No pictures for this one. You just have to go and enjoy the insight and enthusiasm she shows for her work. Likened to a young Jackson Pollock, some describe her work as a combination of Absract Expressionism and Surrelism. Perhaps more of the former, than the latter.
And let’s reflect on Picasso who opined that he spent a lifetime trying to paint like a child.
What is just a delight is her chosen form is abstraction, some further evidence that the natural, unsocialised mind is comfortable with the abstract. It is only through the destructive process we call primary and secondary education, that our natural creative inclinations are stilled, in some cases forever.
| Tags: Abstract expressionism
June 14, 2012
From the UK’s Telegraph that the earliest cave paintings were abstract. Click Here.
Now we can move on and reappraise the historical bias toward figurative and representational art. The early humans painted what was natural.
March 10, 2012
A debate started on the Arts Journal on Leadership/Followership [here]raises a number of challenges for current arts groups.
In my view, the simple lead/follow dichotomy is not helpful as arts organisations are both repositories of a society’s culture (on behalf of people) and a way to placing before the public new ideas in way that engages and informs (on behalf of new ideas).
Bruno Frey has commented that people may not need to see the original piece of art itself but perhaps a print would do.
Taking that notion further, why are exhibitions not online? An opening could be a simple ‘app’ instead, and the show curated with additional content and searchable features, individual pieces could be zoomed and viewed in the round.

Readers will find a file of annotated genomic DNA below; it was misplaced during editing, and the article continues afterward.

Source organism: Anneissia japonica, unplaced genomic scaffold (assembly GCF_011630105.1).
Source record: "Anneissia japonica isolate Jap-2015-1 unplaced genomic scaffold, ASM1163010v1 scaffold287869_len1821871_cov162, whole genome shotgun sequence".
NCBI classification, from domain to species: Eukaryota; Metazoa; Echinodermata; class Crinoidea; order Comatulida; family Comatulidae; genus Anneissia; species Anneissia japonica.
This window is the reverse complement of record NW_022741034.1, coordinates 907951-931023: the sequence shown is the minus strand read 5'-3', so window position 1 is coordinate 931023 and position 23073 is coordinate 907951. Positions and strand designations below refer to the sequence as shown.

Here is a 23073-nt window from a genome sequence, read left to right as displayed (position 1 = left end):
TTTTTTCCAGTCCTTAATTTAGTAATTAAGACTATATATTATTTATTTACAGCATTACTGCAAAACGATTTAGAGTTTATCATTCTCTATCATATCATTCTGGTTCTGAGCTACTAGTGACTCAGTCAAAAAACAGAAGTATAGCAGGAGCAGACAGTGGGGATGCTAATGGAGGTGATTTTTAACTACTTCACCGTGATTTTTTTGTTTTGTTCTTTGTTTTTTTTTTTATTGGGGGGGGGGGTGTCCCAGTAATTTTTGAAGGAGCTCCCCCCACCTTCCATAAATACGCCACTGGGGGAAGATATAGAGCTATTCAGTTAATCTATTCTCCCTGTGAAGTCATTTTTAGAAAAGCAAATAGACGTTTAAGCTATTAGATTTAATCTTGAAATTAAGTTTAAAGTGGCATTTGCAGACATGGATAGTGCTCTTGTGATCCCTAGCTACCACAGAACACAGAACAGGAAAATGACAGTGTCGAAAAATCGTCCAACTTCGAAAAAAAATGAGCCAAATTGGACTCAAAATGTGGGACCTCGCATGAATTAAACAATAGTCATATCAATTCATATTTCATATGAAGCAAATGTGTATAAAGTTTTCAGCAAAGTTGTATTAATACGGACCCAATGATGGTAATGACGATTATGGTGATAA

It would not cease to exist when the exhibition closed — a problem for exhibitions in the real world, and poorly captured in the exhibition catalogue. Few people can actually make it to many openings, and moving art around can damage the art itself. The modern world is increasingly location-independent with the use of smartphones and tablet computers making where we are less important when accessing information, people or events; this is likely to evolve further. Thinking past the current fad for social networking (and something will follow Facebook!) leads to a world where intelligent software ‘agents’ can help individuals find and view the art they are interested in, alert them to new shows.
Perhaps some people may be in a position to attend in person, but generally this is not true.